New heart treatment to help grow a replacement valve inside body

February 6, 2024
Replacement heart valves that grow inside the body may be a step closer to reality.

London, Feb 6 (IANS) Replacement heart valves that grow inside the body may be a step closer to reality.

Researchers at the Imperial College London and Harefield Hospital in the UK have developed a novel treatment that harnesses body’s natural repair mechanisms to build a living heart valve.

The results are published in the journal Communications Biology.

“The aim of the concept we’ve developed is to produce a living valve in the body, which would be able to grow with the patient,” said Dr. Yuan-Tsan Tseng, a biomaterials scientist working at the Imperial’s National Heart and Lung Institute and the Harefield Heart Science Center.

Heart valve replacement is a life-saving treatment, but it is rarely a long-term solution. Both mechanical and biological valves have their own drawbacks. Patients with mechanical valves must take drugs for the rest of their lives to prevent blood clotting.

Biological valves, on the other hand, only last between 10 to 15 years. The treatment is particularly challenging for children with congenital heart defects, as the valves do not grow along with their bodies and must be replaced several times before they reach adulthood.

The new procedure begins with a nanofibrous polymeric valve, but made from a biodegradable polymer scaffold rather than a durable plastic.

“Once this is inside the body, the scaffold recruits cells and instructs their development, so that the body works as a bioreactor to grow new tissue,” Dr. Tseng explained. “The scaffold gradually degrades and is replaced by our body’s own tissues.”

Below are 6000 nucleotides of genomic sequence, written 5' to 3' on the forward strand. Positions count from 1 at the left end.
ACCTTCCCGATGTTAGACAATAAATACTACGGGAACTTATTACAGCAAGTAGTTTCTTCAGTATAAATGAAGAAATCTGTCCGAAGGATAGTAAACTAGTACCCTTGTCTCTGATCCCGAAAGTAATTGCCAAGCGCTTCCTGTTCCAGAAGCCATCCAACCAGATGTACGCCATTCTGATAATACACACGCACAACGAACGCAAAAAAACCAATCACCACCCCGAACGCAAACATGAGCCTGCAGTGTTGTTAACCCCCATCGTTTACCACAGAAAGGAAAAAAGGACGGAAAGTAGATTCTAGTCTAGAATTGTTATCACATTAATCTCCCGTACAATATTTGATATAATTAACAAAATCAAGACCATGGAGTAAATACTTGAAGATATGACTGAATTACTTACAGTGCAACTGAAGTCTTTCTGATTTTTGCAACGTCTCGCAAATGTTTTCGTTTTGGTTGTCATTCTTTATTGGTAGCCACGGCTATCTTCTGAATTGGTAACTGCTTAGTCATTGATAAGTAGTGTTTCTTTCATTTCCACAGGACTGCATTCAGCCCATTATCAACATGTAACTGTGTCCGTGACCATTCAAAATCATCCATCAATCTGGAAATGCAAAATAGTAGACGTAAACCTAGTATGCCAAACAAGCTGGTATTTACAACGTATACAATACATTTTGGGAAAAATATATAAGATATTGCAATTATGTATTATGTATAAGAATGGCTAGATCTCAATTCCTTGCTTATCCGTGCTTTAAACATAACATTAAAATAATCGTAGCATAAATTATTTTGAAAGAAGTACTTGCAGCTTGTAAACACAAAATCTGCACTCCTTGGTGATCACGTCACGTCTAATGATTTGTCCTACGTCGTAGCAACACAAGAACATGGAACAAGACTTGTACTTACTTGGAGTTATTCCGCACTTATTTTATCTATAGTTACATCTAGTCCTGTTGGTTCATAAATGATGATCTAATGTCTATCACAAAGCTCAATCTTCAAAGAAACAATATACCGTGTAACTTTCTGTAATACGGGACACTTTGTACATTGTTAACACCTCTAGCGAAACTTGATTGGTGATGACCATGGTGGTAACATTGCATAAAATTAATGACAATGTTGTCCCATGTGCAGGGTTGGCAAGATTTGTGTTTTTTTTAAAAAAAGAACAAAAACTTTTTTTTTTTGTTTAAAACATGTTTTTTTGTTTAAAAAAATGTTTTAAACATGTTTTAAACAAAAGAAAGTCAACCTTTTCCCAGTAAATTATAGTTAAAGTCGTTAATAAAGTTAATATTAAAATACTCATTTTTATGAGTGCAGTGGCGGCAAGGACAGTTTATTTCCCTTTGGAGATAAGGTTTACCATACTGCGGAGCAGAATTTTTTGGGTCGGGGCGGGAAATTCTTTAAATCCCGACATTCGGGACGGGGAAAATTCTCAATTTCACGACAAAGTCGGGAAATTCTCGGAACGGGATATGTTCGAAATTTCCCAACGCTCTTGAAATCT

The scaffold material used to make the valve is the key innovation. “It has the capability to attract, house, and instruct appropriate cells from the patient’s own body, thereby facilitating tissue generation and maintaining valve function.”

The team transplanted the valve into sheep and monitored for up to six months.

“The valves performed very well,” Dr. Tseng said. “They continued to function for the six months of the trial, and also showed good cellular regeneration.”

In particular, the study shows that the scaffold was able to attract cells from the blood stream which then developed into functional tissues, a process known as endothelial-to-mesenchymal transformation (EndMT).

“We’ve also seen nerves and fatty tissues growing in the scaffold, as we might expect in a normal valve.”

Meanwhile, the polymer could be seen degrading to make way for the new tissue.

“If there was no regeneration, the valve would fall apart as the polymer degrades. But what we see is continuing functionality, and that means cell regeneration is taking place over time. That proves that our idea of in-vivo regeneration is working.”

More work is required to determine exactly which processes are causing the polymer to degenerate and how closely it is linked to tissue regeneration.

“But the tissue regeneration is definitely sufficient to cover the structural integrity and functionality of the valve,” Dr. Tseng said.

The team aims to get regulatory approval for the first clinical trials, hopefully in the next five years or so.



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